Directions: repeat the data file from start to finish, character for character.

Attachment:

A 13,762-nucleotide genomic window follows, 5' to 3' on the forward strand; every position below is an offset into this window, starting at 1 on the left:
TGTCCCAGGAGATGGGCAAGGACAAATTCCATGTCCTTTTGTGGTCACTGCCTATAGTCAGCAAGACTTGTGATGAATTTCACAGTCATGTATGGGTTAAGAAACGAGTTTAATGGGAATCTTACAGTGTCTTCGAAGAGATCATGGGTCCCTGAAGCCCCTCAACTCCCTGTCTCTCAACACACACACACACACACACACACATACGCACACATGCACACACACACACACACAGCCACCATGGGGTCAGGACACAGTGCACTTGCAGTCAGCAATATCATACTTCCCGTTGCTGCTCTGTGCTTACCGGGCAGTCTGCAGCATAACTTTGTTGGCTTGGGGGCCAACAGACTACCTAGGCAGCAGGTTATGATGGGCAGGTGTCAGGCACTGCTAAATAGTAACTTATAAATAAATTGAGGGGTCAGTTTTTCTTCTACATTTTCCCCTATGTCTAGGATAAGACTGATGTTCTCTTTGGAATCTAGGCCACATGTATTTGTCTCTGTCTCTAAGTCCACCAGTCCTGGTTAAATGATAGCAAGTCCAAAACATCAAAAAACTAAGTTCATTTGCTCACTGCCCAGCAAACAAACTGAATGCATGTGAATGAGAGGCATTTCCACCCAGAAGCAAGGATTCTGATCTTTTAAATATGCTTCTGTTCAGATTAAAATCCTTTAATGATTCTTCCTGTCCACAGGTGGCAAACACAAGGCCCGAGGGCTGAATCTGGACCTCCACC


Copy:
A 13,762-nucleotide genomic window follows, 5' to 3' on the forward strand; every position below is an offset into this window, starting at 1 on the left:
TGTCCCAGGAGATGGGCAAGGACAAATTCCATGTCCTTTTGTGGTCACTGCCTATAGTCAGCAAGACTTGTGATGAATTTCACAGTCATGTATGGGTTAAGAAACGAGTTTAATGGGAATCTTACAGTGTCTTCGAAGAGATCATGGGTCCCTGAAGCCCCTCAACTCCCTGTCTCTCAACACACACACACACACACACACACATACGCACACATGCACACACACACACACACAGCCACCATGGGGTCAGGACACAGTGCACTTGCAGTCAGCAATATCATACTTCCCGTTGCTGCTCTGTGCTTACCGGGCAGTCTGCAGCATAACTTTGTTGGCTTGGGGGCCAACAGACTACCTAGGCAGCAGGTTATGATGGGCAGGTGTCAGGCACTGCTAAATAGTAACTTATAAATAAATTGAGGGGTCAGTTTTTCTTCTACATTTTCCCCTATGTCTAGGATAAGACTGATGTTCTCTTTGGAATCTAGGCCACATGTATTTGTCTCTGTCTCTAAGTCCACCAGTCCTGGTTAAATGATAGCAAGTCCAAAACATCAAAAAACTAAGTTCATTTGCTCACTGCCCAGCAAACAAACTGAATGCATGTGAATGAGAGGCATTTCCACCCAGAAGCAAGGATTCTGATCTTTTAAATATGCTTCTGTTCAGATTAAAATCCTTTAATGATTCTTCCTGTCCACAGGTGGCAAACACAAGGCCCGAGGGCTGAATCTGGACCTCCACC